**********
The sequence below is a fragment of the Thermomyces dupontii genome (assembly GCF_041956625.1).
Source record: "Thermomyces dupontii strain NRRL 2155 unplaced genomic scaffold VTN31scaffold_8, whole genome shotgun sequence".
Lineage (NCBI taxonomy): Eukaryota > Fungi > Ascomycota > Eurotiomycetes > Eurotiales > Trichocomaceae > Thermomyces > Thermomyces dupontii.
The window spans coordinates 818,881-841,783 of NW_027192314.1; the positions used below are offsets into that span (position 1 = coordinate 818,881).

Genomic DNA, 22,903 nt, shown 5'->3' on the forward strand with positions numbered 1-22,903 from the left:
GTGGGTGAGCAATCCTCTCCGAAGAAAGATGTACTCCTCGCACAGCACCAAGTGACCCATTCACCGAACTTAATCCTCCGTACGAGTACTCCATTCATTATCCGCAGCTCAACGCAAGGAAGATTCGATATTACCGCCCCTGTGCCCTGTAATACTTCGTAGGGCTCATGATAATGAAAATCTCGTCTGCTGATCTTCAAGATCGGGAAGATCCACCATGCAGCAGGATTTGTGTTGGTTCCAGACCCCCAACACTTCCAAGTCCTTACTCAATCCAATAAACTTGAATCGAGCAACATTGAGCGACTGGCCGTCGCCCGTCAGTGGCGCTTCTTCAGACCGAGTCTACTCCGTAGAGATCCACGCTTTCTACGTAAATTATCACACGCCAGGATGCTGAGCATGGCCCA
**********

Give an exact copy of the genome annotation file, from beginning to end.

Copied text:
The sequence below is a fragment of the Thermomyces dupontii genome (assembly GCF_041956625.1).
Source record: "Thermomyces dupontii strain NRRL 2155 unplaced genomic scaffold VTN31scaffold_8, whole genome shotgun sequence".
Lineage (NCBI taxonomy): Eukaryota > Fungi > Ascomycota > Eurotiomycetes > Eurotiales > Trichocomaceae > Thermomyces > Thermomyces dupontii.
The window spans coordinates 818,881-841,783 of NW_027192314.1; the positions used below are offsets into that span (position 1 = coordinate 818,881).

Genomic DNA, 22,903 nt, shown 5'->3' on the forward strand with positions numbered 1-22,903 from the left:
GTGGGTGAGCAATCCTCTCCGAAGAAAGATGTACTCCTCGCACAGCACCAAGTGACCCATTCACCGAACTTAATCCTCCGTACGAGTACTCCATTCATTATCCGCAGCTCAACGCAAGGAAGATTCGATATTACCGCCCCTGTGCCCTGTAATACTTCGTAGGGCTCATGATAATGAAAATCTCGTCTGCTGATCTTCAAGATCGGGAAGATCCACCATGCAGCAGGATTTGTGTTGGTTCCAGACCCCCAACACTTCCAAGTCCTTACTCAATCCAATAAACTTGAATCGAGCAACATTGAGCGACTGGCCGTCGCCCGTCAGTGGCGCTTCTTCAGACCGAGTCTACTCCGTAGAGATCCACGCTTTCTACGTAAATTATCACACGCCAGGATGCTGAGCATGGCCCA